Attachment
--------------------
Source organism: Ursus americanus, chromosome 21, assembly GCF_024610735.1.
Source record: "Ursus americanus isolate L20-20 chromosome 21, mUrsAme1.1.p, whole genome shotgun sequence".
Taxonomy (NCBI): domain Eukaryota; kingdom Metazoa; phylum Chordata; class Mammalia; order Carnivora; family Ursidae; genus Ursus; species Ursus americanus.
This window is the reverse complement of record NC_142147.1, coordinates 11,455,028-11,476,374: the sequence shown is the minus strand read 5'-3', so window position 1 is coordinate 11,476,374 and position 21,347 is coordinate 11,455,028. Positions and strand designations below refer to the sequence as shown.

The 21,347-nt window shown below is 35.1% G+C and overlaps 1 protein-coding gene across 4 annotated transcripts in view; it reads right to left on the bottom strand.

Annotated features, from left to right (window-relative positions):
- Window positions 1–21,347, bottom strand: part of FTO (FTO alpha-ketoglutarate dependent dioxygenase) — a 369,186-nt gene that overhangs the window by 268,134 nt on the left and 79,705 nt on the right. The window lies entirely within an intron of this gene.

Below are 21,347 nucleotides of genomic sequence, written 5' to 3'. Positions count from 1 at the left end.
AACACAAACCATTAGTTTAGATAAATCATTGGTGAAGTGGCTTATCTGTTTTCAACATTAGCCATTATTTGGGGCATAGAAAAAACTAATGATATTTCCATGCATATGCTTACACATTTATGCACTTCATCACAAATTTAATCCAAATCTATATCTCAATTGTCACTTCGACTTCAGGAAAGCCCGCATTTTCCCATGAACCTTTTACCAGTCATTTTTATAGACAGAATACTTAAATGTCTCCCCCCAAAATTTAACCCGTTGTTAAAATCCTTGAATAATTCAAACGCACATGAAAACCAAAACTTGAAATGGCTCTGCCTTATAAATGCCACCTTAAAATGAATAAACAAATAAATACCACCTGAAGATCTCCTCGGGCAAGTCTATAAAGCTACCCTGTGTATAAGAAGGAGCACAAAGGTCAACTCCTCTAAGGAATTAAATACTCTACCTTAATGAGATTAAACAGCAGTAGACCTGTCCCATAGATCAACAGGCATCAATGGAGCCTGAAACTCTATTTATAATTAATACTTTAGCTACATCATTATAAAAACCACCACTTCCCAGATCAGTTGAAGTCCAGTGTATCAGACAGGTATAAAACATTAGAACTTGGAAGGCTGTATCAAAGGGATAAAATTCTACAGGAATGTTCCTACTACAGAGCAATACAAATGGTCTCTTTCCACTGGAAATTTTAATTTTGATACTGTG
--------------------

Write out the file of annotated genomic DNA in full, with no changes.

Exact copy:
Source organism: Ursus americanus, chromosome 21, assembly GCF_024610735.1.
Source record: "Ursus americanus isolate L20-20 chromosome 21, mUrsAme1.1.p, whole genome shotgun sequence".
Taxonomy (NCBI): domain Eukaryota; kingdom Metazoa; phylum Chordata; class Mammalia; order Carnivora; family Ursidae; genus Ursus; species Ursus americanus.
This window is the reverse complement of record NC_142147.1, coordinates 11,455,028-11,476,374: the sequence shown is the minus strand read 5'-3', so window position 1 is coordinate 11,476,374 and position 21,347 is coordinate 11,455,028. Positions and strand designations below refer to the sequence as shown.

The 21,347-nt window shown below is 35.1% G+C and overlaps 1 protein-coding gene across 4 annotated transcripts in view; it reads right to left on the bottom strand.

Annotated features, from left to right (window-relative positions):
- Window positions 1–21,347, bottom strand: part of FTO (FTO alpha-ketoglutarate dependent dioxygenase) — a 369,186-nt gene that overhangs the window by 268,134 nt on the left and 79,705 nt on the right. The window lies entirely within an intron of this gene.

Below are 21,347 nucleotides of genomic sequence, written 5' to 3'. Positions count from 1 at the left end.
AACACAAACCATTAGTTTAGATAAATCATTGGTGAAGTGGCTTATCTGTTTTCAACATTAGCCATTATTTGGGGCATAGAAAAAACTAATGATATTTCCATGCATATGCTTACACATTTATGCACTTCATCACAAATTTAATCCAAATCTATATCTCAATTGTCACTTCGACTTCAGGAAAGCCCGCATTTTCCCATGAACCTTTTACCAGTCATTTTTATAGACAGAATACTTAAATGTCTCCCCCCAAAATTTAACCCGTTGTTAAAATCCTTGAATAATTCAAACGCACATGAAAACCAAAACTTGAAATGGCTCTGCCTTATAAATGCCACCTTAAAATGAATAAACAAATAAATACCACCTGAAGATCTCCTCGGGCAAGTCTATAAAGCTACCCTGTGTATAAGAAGGAGCACAAAGGTCAACTCCTCTAAGGAATTAAATACTCTACCTTAATGAGATTAAACAGCAGTAGACCTGTCCCATAGATCAACAGGCATCAATGGAGCCTGAAACTCTATTTATAATTAATACTTTAGCTACATCATTATAAAAACCACCACTTCCCAGATCAGTTGAAGTCCAGTGTATCAGACAGGTATAAAACATTAGAACTTGGAAGGCTGTATCAAAGGGATAAAATTCTACAGGAATGTTCCTACTACAGAGCAATACAAATGGTCTCTTTCCACTGGAAATTTTAATTTTGATACTGTG